Wednesday, 21 November 2018

Losing your bottle

In a couple of TV dramas recently, I've noticed that when the characters drink beer at home, they drink out of bottles. While I know some people do this in real life, I don't see it that frequently. This may be partly attributable to the kind of pubs I tend to drink in, but I do also go into local micropubs that offer a good choice of bottles in addition to draught beer and I've noticed that most bottled beer drinkers will opt for a glass. This may be because they are drinking a premium product and want to enjoy it at its best, while the direct-from-bottle drinkers are more likely to be swigging bog standard foreign beers such as San Miguel.

Drinking out the bottle is a much less satisfying experience than drinking the same bottled beer out of a glass. The beer fizzes up in your mouth and in your stomach, with a consequence that you cannot fully taste the flavour and you become bloated more quickly. It can also develop a huge head in the bottle. I expect that dramas like to depict people drinking out of bottles because it looks more rugged or some such nonsense, but bottles were not designed to be drunk out of. On the few occasions when I drink bottled beer at home, I use a glass and find that guests always do as well.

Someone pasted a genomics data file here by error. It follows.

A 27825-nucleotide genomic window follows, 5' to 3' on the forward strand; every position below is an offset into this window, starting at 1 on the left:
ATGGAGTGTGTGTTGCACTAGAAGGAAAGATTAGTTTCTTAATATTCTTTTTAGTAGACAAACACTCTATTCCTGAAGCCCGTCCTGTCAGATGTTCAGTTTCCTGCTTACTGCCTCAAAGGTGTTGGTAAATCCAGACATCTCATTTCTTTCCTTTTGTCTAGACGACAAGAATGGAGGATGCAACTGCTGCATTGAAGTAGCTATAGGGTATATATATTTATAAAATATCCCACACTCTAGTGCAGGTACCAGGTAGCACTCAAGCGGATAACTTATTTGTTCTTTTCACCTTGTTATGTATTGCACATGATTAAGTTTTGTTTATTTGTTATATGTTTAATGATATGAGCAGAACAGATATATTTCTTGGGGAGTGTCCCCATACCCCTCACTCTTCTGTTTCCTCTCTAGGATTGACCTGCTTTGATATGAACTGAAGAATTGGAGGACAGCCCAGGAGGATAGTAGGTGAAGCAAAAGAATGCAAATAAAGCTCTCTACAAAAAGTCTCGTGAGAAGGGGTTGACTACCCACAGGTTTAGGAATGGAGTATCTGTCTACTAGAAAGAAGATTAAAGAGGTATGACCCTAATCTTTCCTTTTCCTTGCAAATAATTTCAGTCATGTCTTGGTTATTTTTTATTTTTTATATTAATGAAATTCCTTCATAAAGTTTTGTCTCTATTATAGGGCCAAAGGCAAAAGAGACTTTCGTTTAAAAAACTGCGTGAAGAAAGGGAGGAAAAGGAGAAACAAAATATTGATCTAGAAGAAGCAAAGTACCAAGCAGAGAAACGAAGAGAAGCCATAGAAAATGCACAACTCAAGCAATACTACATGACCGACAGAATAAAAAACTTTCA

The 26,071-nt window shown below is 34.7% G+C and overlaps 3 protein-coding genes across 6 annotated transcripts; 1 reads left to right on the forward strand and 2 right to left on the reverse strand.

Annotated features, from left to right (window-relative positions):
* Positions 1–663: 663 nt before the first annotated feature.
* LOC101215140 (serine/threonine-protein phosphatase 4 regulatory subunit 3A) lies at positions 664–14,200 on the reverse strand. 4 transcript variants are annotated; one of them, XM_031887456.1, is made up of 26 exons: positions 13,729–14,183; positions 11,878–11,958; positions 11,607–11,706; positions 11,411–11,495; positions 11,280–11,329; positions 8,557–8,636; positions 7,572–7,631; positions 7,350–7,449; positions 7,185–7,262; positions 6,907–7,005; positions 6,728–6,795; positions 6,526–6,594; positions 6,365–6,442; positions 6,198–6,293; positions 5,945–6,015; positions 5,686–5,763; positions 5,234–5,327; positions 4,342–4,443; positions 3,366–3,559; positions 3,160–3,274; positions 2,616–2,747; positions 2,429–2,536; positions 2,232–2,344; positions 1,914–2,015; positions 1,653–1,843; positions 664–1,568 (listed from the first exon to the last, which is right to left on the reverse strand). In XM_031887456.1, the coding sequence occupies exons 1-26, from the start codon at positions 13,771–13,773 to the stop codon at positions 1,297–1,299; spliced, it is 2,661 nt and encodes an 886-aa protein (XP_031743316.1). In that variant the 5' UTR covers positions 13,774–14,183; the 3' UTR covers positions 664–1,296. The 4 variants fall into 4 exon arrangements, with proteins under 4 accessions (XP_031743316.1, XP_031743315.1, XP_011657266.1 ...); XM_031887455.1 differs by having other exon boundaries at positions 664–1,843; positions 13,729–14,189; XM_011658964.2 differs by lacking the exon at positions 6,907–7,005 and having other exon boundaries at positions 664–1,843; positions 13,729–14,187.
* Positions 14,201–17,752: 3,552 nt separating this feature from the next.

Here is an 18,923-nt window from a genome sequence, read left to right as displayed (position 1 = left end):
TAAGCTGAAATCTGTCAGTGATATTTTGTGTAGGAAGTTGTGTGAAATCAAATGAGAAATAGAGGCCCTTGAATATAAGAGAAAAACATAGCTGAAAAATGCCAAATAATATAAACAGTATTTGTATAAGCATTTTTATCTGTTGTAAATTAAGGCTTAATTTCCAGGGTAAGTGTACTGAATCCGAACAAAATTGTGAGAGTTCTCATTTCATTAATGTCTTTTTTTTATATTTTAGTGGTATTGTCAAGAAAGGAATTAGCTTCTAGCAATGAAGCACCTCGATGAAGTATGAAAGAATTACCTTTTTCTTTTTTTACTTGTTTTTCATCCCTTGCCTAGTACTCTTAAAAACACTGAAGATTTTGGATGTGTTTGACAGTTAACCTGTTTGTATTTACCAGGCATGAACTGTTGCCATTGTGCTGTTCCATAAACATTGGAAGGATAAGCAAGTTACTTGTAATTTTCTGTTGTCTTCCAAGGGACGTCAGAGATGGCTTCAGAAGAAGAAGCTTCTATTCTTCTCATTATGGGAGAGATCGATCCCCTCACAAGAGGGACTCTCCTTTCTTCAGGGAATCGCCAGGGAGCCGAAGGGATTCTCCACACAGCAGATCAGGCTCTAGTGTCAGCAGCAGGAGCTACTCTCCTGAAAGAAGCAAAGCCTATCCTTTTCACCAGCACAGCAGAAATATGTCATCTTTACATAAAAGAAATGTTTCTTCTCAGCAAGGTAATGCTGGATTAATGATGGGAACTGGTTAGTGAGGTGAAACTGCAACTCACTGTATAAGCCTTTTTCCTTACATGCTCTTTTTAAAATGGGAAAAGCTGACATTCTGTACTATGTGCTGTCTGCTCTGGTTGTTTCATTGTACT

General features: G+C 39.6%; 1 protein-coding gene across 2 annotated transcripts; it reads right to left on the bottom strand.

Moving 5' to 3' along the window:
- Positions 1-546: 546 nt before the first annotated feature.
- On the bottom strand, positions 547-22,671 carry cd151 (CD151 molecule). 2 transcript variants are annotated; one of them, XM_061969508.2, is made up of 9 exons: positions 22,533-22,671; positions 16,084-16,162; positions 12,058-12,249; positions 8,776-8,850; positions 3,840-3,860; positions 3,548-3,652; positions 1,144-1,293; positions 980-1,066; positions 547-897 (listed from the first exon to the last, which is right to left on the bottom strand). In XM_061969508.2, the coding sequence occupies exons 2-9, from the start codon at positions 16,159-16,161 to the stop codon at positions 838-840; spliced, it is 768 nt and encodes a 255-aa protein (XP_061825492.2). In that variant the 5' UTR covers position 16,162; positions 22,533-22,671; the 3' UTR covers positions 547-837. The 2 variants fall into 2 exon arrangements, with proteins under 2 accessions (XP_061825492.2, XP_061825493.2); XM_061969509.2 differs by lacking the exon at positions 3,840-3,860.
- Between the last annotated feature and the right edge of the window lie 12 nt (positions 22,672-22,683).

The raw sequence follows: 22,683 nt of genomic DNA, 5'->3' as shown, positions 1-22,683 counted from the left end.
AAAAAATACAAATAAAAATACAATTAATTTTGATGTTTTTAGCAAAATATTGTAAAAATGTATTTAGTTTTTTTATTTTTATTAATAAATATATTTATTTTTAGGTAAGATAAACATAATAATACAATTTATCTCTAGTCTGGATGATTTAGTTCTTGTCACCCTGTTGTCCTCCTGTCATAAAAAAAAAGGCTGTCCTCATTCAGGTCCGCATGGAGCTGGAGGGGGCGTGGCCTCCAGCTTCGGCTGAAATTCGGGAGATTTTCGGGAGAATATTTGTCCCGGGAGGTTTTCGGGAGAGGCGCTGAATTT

There is also the question of hygiene. Bottled beers can be stored in insecure premises in breweries, warehouses, pub cellars or supermarket storerooms. These types of areas are not kept clean to a food safety standard and there is the real chance of rats, mice, cockroaches or other vermin crawling over crates, urinating and defecating as they go. Some drinkers then put these bottles straight into their mouths. Unless there is some visible dirt on bottles, they are not normally cleaned, and even when they are, it would be quickly for appearance rather than thoroughly for hygiene.

Still, we mustn't be too harsh on the bottle drinkers: if they poured their beer out and supped it from a glass, they might find they're not actually that keen on the flavour.

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